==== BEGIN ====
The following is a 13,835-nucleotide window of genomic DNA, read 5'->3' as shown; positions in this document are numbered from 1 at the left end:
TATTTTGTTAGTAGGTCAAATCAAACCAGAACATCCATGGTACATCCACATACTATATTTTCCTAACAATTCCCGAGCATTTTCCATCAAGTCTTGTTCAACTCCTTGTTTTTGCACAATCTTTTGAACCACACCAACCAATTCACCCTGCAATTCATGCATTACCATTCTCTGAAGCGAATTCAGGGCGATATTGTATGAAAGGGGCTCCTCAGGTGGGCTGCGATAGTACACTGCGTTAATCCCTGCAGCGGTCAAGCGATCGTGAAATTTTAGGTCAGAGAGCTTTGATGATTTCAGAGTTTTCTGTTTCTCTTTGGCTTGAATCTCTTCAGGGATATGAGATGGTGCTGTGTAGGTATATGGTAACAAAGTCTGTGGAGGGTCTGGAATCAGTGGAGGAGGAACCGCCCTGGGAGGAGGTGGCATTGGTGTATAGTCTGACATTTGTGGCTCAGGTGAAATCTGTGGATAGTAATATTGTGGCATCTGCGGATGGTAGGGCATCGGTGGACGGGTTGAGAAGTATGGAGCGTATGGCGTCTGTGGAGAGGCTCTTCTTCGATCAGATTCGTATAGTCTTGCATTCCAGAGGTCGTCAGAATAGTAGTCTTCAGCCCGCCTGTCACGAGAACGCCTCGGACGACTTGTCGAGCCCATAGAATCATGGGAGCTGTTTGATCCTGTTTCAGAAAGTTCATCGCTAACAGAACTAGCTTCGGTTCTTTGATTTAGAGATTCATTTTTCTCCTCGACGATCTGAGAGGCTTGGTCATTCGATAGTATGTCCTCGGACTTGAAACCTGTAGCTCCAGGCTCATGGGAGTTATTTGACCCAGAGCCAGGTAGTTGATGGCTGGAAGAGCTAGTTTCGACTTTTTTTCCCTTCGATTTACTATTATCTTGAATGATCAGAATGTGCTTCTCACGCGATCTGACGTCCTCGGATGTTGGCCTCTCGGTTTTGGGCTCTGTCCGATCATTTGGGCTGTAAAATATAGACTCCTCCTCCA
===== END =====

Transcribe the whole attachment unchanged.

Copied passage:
The following is a 13,835-nucleotide window of genomic DNA, read 5'->3' as shown; positions in this document are numbered from 1 at the left end:
TATTTTGTTAGTAGGTCAAATCAAACCAGAACATCCATGGTACATCCACATACTATATTTTCCTAACAATTCCCGAGCATTTTCCATCAAGTCTTGTTCAACTCCTTGTTTTTGCACAATCTTTTGAACCACACCAACCAATTCACCCTGCAATTCATGCATTACCATTCTCTGAAGCGAATTCAGGGCGATATTGTATGAAAGGGGCTCCTCAGGTGGGCTGCGATAGTACACTGCGTTAATCCCTGCAGCGGTCAAGCGATCGTGAAATTTTAGGTCAGAGAGCTTTGATGATTTCAGAGTTTTCTGTTTCTCTTTGGCTTGAATCTCTTCAGGGATATGAGATGGTGCTGTGTAGGTATATGGTAACAAAGTCTGTGGAGGGTCTGGAATCAGTGGAGGAGGAACCGCCCTGGGAGGAGGTGGCATTGGTGTATAGTCTGACATTTGTGGCTCAGGTGAAATCTGTGGATAGTAATATTGTGGCATCTGCGGATGGTAGGGCATCGGTGGACGGGTTGAGAAGTATGGAGCGTATGGCGTCTGTGGAGAGGCTCTTCTTCGATCAGATTCGTATAGTCTTGCATTCCAGAGGTCGTCAGAATAGTAGTCTTCAGCCCGCCTGTCACGAGAACGCCTCGGACGACTTGTCGAGCCCATAGAATCATGGGAGCTGTTTGATCCTGTTTCAGAAAGTTCATCGCTAACAGAACTAGCTTCGGTTCTTTGATTTAGAGATTCATTTTTCTCCTCGACGATCTGAGAGGCTTGGTCATTCGATAGTATGTCCTCGGACTTGAAACCTGTAGCTCCAGGCTCATGGGAGTTATTTGACCCAGAGCCAGGTAGTTGATGGCTGGAAGAGCTAGTTTCGACTTTTTTTCCCTTCGATTTACTATTATCTTGAATGATCAGAATGTGCTTCTCACGCGATCTGACGTCCTCGGATGTTGGCCTCTCGGTTTTGGGCTCTGTCCGATCATTTGGGCTGTAAAATATAGACTCCTCCTCCA